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Congress has given the state authority over workers compensation programs for employees of Hanford contractors, Ferguson said.

The lawsuit said the new law applies to most of the approximately 10,000 current workers at Hanford contractors. It also covers former and future workers.

“Shame on the Trump administration,” said Tom Carpenter, executive director of Hanford Challenge.

Workers have finally received the justice they deserve after being exposed to radioactive and chemical materials, including plutonium and asbestos, that can damage their health even in very small quantities, he said.

The damage may not show up for a decade or more, he said.

“Hanford is allergic to accountability,” Carpenter said.

DOE Hanford workers.jfif
The U.S. government has sued the state in federal court claiming a new law approved this year violates the Supremacy Clause of the U.S. Constitution by imposing requirements on a federal agency, the Department of Energy. Courtesy Department of Energy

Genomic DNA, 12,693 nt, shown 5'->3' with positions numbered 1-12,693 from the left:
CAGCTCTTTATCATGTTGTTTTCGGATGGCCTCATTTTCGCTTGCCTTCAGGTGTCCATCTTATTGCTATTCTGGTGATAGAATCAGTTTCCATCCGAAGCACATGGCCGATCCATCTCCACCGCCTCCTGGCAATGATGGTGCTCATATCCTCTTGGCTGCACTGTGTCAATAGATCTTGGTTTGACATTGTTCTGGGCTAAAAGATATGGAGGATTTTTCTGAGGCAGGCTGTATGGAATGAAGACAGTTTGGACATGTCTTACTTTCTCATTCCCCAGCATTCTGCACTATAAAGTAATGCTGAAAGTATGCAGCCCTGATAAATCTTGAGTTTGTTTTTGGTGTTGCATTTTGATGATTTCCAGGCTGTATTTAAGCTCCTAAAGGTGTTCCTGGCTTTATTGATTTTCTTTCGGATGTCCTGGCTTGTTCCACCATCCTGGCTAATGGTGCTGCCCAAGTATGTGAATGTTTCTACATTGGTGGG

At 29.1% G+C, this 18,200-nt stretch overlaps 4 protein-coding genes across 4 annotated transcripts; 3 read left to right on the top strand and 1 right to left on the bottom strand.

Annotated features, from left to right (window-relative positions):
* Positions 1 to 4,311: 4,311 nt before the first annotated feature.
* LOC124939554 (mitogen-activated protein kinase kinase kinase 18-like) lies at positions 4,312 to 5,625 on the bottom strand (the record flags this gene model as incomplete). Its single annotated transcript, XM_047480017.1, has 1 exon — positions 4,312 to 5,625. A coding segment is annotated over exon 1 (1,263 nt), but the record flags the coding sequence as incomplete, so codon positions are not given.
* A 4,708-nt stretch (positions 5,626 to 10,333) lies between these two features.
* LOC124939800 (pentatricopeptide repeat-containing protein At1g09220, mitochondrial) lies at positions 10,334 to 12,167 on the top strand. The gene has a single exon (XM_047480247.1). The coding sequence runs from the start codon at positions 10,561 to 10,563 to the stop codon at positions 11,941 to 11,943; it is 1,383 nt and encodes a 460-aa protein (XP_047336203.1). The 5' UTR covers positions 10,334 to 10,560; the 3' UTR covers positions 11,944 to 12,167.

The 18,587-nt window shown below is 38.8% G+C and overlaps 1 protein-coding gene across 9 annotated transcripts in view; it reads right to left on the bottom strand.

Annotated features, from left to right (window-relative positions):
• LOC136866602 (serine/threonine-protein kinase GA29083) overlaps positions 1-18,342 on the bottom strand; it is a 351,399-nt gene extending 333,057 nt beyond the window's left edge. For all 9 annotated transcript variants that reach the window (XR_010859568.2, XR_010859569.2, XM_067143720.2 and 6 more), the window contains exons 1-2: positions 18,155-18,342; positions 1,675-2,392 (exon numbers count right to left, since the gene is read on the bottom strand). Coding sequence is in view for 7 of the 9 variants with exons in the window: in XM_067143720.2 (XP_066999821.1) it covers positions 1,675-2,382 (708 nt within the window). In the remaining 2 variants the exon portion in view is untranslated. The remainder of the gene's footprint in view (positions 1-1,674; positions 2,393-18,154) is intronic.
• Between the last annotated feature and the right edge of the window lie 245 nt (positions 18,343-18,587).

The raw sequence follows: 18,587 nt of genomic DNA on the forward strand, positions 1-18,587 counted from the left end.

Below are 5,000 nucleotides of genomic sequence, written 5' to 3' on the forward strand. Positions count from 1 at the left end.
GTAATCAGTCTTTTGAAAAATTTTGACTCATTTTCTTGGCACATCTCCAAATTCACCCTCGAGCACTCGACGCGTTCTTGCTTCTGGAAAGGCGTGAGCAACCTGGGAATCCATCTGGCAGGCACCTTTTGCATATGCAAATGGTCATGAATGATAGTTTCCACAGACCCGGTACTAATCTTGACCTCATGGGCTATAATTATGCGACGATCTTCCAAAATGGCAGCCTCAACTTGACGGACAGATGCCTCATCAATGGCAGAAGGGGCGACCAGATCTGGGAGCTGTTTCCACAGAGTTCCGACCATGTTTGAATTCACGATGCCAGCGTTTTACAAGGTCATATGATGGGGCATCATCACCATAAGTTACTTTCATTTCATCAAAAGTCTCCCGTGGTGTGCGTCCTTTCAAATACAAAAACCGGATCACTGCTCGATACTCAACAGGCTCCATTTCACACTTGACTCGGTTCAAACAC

The federal government is worried about the precedent the new law sets as Hanford cleanup could continue for another 50 to 100 years, employing tens of thousands more workers, he said.

DOE is self insured at Hanford for workers compensation claims, making it liable for claims approved by the state agency.

Although L&I must presume that workers were made ill by exposures at Hanford, DOE may counter that with evidence that proves other causes for the disease, including smoking, lifestyle, hereditary factors, physical fitness or exposure to toxic substances at other jobs or at home.